(aka “Rolling Blackouts”)
Rolling blackouts are controlled outages used by power companies to keep the electricity supply and load in balance. These curtailments typically last one to four hours, depending on the severity of the situation and the outside temperature. While California has experienced several rounds of rolling blackouts in recent years, electrical industry experts estimate the current risk in the Northwest is less than one percent.
In the capacity of grid operator for the Snohomish County PUD, Bonneville Power Administration (BPA) must balance customer supply and demand. Under extraordinary circumstances – cold weather, lack of power generation, transmission problems – the PUD could be obligated to curtail load through rolling blackouts if ordered to do so by BPA. While less likely, the governor also has the authority in certain emergency situations to request load curtailment.
The PUD has updated its contingency plan to be prepared for such events. The utility is encouraging all of its customers to consider ways to ensure they’re prepared as well. Utilities throughout the region along with the BPA, meanwhile, are sharing resources, developing protocols and setting up communications systems to protect the needs of their Northwest customers if rolling blackouts become a reality.
Snohomish County PUD’s plan calls for rotating outages through four areas – North County/Camano Island; East County; South County; and Everett. In terms of the timing, the PUD, if ordered by BPA, could have anywhere from several hours of advanced notice to several minutes of warning to no advanced notice at all. Whenever possible, the utility would notify its customers through updates on local radio stations, telephone calls to critical customers and public safety agencies, web sites and other means.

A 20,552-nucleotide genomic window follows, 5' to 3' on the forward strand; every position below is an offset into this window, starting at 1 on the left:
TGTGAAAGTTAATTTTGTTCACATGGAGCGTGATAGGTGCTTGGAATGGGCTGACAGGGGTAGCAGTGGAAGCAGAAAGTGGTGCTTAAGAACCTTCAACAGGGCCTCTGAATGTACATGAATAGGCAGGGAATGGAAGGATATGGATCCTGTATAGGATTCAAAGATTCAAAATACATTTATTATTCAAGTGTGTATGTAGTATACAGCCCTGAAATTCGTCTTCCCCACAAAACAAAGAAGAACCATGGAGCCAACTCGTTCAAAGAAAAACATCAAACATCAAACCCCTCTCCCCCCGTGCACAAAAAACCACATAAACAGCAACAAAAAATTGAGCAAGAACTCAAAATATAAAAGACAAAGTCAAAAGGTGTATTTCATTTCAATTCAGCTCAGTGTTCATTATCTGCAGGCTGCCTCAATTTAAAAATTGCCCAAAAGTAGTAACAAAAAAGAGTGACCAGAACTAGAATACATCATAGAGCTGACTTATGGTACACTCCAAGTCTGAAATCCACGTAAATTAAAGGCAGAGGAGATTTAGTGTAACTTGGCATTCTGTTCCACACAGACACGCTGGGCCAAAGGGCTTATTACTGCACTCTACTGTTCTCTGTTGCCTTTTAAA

To understand rolling blackouts, you need to understand a few things about electricity and how it’s transported. Electricity is an unusual commodity in that it must be consumed the instant it is produced. In addition:
- Electrical systems are interconnected via grids (or networks) which transport the electrical energy.
- Supply of electrical energy in a grid must always match demand (also known as “load shaping”).
- Grid operators ensure reliability through reserve generation capacity.
- If reserves fall to critical levels, utilities may be ordered to curtail load and/or protective relays at substations may begin to automatically shed load.
- The term “rolling blackouts” refers to shifting curtailments between sets of customers to protect the integrity of the entire electrical system.
Events in California & the Northwest
California residents have been hit with several rounds of rolling blackouts in recent years. With conservation and other measures, however, the state is now better managing its energy supplies.
In Washington, the potential for rolling blackouts in 2001 was created mainly by one of the worst droughts in 72 years and the increase of BPA rates – along with rates for local utility customers – by 46%. Northwest businesses and residents began to conserve both energy and water in significant amounts to save money on bills and help the region.
Snohomish County PUD & BPA